What Is Quality Score and How Is It Used On Google?

Alec Maes, PPC Specialist

Updated July 29, 2021 to feature new information and best practices.

If you’re new to pay-per-click (PPC) or search engine marketing (SEM), you may have seen the Quality Score (QS) phrase thrown around multiple times, or have even seen the metric in your Google Ads interface. So, what is Quality Score? It is Google’s (or Microsoft Ads) way of looking at your historical data and letting you know whether or not your ad quality is getting more or less attention than your competitors at the keyword level.

What is Quality Score?

Quality Score (QS) is a metric in Google Ads, Bing Ads (now Microsoft Ads), and other platforms that combines historical performance and relevance of your ads, keywords, and landing pages to a user’s search query. QS is graded on a 1 through 10 ranking scale, with 10 being the best.

Quality Score can also be a helpful warning signal when there are particular ad groups or campaigns in a PPC account that need to be optimized; as a rule of thumb, the better your QS, the better your ads perform.

QS is comprised of several things, such as expected clickthrough rate, ad relevance, and landing page experience. Whenever your ad competes in an auction, Google evaluates these factors. Your score is then combined with your maximum cost-per-click bid to establish your Ad Rank. Ad Rank determines where/when an ad appears in the search results.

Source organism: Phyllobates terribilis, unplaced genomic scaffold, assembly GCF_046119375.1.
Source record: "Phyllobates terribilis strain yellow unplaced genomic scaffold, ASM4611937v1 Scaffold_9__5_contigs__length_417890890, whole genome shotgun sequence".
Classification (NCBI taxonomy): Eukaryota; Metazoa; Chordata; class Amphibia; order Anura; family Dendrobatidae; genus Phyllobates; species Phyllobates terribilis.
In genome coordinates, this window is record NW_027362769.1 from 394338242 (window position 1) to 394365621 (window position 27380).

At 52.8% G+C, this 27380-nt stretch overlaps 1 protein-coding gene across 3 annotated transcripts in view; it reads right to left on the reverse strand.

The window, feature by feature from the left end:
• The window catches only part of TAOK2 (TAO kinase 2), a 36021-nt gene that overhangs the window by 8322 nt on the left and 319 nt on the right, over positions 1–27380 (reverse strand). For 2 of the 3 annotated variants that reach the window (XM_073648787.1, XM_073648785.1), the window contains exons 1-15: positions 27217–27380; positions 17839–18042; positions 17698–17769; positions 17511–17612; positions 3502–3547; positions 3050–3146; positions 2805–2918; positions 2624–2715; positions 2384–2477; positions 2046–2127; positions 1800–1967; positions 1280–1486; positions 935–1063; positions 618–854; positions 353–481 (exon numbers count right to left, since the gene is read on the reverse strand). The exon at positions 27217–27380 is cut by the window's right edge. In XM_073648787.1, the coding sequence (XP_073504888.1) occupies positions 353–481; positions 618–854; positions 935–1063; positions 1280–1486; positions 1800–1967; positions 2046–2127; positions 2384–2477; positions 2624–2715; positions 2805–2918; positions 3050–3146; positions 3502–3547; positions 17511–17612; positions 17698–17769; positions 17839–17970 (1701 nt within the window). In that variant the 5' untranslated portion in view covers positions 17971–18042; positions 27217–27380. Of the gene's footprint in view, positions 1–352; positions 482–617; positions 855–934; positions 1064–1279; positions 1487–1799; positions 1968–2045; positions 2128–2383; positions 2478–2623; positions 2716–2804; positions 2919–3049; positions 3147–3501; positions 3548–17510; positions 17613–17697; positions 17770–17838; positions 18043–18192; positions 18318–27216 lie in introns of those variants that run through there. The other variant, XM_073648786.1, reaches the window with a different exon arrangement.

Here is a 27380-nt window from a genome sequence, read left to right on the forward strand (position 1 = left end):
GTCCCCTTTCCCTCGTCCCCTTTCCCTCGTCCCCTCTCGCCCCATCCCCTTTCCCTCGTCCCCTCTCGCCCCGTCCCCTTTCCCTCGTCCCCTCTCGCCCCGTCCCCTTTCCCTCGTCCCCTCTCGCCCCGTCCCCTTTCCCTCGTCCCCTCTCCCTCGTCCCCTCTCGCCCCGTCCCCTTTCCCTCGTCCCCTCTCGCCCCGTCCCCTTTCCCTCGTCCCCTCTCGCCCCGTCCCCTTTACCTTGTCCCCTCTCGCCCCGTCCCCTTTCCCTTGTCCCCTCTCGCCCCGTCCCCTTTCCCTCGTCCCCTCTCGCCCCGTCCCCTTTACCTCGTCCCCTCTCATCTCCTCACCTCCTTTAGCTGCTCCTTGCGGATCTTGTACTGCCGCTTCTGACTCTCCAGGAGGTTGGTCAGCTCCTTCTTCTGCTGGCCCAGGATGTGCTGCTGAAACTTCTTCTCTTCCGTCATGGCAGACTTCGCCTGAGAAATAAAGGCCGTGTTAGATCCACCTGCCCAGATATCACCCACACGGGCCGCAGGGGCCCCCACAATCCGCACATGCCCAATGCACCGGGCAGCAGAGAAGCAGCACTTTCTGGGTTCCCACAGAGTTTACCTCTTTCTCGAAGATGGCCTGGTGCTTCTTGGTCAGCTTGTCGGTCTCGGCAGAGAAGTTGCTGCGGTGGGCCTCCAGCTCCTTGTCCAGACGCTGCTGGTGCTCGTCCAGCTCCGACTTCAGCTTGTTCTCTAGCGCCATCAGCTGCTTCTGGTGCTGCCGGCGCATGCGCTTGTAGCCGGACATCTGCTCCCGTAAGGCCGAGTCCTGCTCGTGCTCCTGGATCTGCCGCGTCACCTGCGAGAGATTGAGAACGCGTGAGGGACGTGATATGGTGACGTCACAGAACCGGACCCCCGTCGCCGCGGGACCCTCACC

To improve ad position for a given keyword, advertisers are presented with two options: increase the maximum cost-per-click bid, or improve the QS of the keyword.

In Google Ads, the QS for each keyword can easily be viewed. After logging into an account and navigating to the keywords tab, hover over the eligibility text (eligible, not eligible, limited) in the status column of your keyword.

An example of a 3/10 QS may have below average click through rate, below average ad relevance, and average landing page experience.
Example of a low Quality Score.
An example of a 7/10 QS may also have below average click through rate, but above average ad relevance, and landing page experience.
Example of a high Quality Score.

The Difference Between Quality Score and Ad Rank

When taking into account the quality of your ads for optimization opportunities, Google looks at the same metrics for QS to determine Ad Rank. However, Ad Rank does not factor in QS to determine an ad’s position in the ads auction. As mentioned earlier, factors such as ad relevance, expected click-through rate, and landing page experience all play a role in determining ad position. These factors are also paired up with bid amount and Ad Rank thresholds, the competitiveness of the auction, and the context of the user’s search. Google defines QS compared to Ad Rank as, “Quality Score is an aggregated estimate of your overall performance in ad auctions, and is not used at auction time to determine Ad Rank.”